Property inspections

A building inspection, also known as a pre-purchase building inspection, is a non-invasive visual inspection of a property with the aim of assessing the condition the building is in. It is worth noting that there are no formal or legal restrictions to become a building inspector, nor is there any formal code of practice or standard.

A building inspection is invaluable prior to purchasing a property as it will help determine firstly whether you are happy to proceed with the purchase given the condition the building is in and also how much you are prepared to pay for the property. If a report identifies issues that need to be rectified, you are able to either request they be fixed by the current owner or re-negotiate the purchase price taking into account the additional expense that will be incurred once you own the property. In today’s leaky building market, a building inspection can save you thousands of dollars if weathertightness issues are identified prior to purchase.

We would therefore always recommend a building inspection to be carried out by a reputable building inspector before purchasing a home. We do not recommend relying on any building reports provided by the seller or real estate agent.

A building inspector should not be someone who has a bit of building knowledge, has bought and sold a few properties, or is simply a “mate”. A building inspector needs to be someone who has seen hundreds of properties and is able to identify the problems that can come with different styles and ages of property, and can recognise sub-standard building work.

A building inspector should be a qualified building professional, experienced in assessing residential property.

They will complete the inspection to the New Zealand Standard NZS 4306:2005 and have up-to-date professional indemnity insurance. This insurance will cover you if, for example, a poor assessment of the property is given or the inspector damages the property during the inspection. It is important that whichever building inspector or building inspection company you choose has up-to-date and adequate public liability and professional indemnity insurance that covers damages and legal costs.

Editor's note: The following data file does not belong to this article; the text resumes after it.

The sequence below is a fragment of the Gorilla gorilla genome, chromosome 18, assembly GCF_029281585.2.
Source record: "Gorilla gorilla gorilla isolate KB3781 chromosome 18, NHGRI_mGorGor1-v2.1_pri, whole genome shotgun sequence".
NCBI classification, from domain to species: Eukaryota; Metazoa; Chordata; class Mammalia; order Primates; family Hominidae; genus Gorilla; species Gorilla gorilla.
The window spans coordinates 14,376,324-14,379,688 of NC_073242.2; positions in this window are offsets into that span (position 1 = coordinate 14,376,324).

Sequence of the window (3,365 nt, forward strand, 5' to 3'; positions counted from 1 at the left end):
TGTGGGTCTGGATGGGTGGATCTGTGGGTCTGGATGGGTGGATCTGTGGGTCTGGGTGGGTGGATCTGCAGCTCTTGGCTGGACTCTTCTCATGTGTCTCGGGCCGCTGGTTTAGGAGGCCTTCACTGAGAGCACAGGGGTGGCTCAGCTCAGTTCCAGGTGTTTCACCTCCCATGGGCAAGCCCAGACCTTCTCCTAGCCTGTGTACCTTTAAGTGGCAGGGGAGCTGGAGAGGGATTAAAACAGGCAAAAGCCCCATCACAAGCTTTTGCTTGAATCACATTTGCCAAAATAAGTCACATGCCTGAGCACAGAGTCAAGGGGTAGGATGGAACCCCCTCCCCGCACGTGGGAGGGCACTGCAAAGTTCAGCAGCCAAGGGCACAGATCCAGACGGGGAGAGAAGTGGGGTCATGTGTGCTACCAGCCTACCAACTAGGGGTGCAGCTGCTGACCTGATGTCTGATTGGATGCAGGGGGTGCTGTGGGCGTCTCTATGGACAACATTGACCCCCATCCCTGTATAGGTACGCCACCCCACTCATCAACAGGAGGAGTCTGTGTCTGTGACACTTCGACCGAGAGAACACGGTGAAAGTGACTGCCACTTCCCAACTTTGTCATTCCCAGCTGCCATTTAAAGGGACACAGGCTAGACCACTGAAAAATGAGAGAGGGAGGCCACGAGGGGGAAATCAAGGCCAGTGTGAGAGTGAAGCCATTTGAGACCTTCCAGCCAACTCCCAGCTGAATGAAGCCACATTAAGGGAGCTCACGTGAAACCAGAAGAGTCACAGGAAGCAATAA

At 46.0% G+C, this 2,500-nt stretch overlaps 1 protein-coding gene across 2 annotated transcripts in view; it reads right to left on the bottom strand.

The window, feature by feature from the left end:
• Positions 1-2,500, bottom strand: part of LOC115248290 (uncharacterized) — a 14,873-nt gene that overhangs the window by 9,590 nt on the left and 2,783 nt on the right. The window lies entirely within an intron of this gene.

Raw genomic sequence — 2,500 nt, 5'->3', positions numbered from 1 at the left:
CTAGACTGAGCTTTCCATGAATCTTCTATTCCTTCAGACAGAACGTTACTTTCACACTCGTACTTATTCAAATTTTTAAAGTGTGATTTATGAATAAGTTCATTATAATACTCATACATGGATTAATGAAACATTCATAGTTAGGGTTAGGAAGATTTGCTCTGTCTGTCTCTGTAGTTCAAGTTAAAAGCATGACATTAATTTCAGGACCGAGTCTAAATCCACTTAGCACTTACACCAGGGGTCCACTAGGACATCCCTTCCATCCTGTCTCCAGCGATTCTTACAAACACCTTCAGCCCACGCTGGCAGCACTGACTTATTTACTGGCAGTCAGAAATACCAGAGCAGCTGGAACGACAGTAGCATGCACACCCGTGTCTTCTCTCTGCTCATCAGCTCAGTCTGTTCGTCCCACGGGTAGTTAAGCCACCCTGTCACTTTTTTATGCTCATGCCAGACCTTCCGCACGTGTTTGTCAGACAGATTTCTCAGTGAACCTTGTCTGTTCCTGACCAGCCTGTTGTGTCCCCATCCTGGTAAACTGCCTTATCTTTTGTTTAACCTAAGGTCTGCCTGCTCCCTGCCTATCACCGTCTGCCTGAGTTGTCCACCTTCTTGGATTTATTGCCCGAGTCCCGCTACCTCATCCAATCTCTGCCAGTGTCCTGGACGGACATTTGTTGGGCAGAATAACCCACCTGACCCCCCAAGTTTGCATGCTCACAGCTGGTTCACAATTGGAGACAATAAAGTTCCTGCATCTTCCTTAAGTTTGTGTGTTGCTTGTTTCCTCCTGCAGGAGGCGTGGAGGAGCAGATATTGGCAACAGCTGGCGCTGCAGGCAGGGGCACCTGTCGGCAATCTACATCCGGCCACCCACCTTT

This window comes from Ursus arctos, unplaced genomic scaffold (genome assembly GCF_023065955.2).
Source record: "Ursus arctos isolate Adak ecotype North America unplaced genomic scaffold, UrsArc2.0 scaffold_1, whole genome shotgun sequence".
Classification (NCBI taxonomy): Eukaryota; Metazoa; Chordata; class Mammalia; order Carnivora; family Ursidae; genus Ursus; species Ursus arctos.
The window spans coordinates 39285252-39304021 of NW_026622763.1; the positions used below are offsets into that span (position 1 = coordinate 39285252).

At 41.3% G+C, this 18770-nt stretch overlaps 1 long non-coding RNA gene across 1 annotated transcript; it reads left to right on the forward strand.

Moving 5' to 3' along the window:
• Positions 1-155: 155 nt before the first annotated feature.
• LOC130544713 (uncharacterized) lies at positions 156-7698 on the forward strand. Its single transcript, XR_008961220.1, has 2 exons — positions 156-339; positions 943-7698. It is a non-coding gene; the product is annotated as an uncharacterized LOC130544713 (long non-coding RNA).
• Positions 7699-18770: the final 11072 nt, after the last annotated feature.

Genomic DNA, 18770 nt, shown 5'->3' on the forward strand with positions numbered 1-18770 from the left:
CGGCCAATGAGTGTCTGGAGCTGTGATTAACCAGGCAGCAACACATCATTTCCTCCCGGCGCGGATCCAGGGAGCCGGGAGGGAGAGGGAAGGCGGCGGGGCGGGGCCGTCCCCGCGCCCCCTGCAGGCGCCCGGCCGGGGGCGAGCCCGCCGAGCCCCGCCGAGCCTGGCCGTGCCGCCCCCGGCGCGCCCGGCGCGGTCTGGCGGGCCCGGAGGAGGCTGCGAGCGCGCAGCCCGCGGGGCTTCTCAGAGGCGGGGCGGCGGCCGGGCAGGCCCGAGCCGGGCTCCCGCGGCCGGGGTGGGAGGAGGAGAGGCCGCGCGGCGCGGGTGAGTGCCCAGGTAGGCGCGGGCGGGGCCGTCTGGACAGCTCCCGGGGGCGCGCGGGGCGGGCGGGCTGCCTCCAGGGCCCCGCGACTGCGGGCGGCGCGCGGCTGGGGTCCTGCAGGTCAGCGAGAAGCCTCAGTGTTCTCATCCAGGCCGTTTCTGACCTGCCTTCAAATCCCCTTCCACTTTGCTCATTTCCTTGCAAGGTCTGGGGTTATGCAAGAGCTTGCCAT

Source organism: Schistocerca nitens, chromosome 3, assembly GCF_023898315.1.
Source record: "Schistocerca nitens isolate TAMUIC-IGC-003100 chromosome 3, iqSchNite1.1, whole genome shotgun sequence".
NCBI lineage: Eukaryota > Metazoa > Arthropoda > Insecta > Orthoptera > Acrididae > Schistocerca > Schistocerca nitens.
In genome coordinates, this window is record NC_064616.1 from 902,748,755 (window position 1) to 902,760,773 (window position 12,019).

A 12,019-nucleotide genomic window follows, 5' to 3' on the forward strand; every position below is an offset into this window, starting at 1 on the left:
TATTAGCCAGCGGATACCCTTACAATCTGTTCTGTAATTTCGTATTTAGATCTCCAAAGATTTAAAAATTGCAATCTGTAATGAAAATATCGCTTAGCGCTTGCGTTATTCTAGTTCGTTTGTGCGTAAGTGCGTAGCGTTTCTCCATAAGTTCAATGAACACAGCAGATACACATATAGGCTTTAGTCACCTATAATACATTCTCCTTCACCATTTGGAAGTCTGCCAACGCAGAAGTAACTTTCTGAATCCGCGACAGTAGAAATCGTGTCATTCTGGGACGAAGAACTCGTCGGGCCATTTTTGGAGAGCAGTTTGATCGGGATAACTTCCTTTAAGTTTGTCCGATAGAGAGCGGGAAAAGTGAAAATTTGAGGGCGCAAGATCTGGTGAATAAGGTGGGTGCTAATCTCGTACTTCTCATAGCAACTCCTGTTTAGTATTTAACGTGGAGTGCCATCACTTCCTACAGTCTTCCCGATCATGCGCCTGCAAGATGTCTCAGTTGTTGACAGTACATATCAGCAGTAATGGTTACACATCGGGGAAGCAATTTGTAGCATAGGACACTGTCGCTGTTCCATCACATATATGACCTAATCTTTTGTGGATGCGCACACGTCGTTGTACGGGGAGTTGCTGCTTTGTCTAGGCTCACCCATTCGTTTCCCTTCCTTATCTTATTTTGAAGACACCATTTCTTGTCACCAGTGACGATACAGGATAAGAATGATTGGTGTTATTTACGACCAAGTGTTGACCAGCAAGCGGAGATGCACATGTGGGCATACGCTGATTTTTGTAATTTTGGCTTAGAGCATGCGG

When choosing a building inspector, we would recommend you check the following:

  • Does the inspector have any building inspection qualifications and/or are they a member of any professional group?
  • Do they follow the New Zealand Standard for building inspections?
  • Do they have up-to-date professional indemnity insurance and public liability insurance which will cover any damages and legal costs? Are there any exclusions to their policy?
  • Are there any exclusions in the contract you will be signing?
  • How much of their work is building inspections?
  • What type of report will they produce (tick-box, brief comments or full narrative)?
  • How long will the inspection take? A full inspection should take at least two hours.
  • Will the inspector explain the report to you?

It is important when choosing a building inspector to ensure that they are independent of the real estate agent and seller.

 Some inspectors are members of professional organisations, such as:

  • New Zealand Institute of Building Surveyors (NZIBS) is external) this organisation specialises in co-ordinating and regulating building inspectors and, as a member, the building inspector will have a relevant background, a qualification and will complete the inspection to the New Zealand Standard NZS 4306:2005 (see below).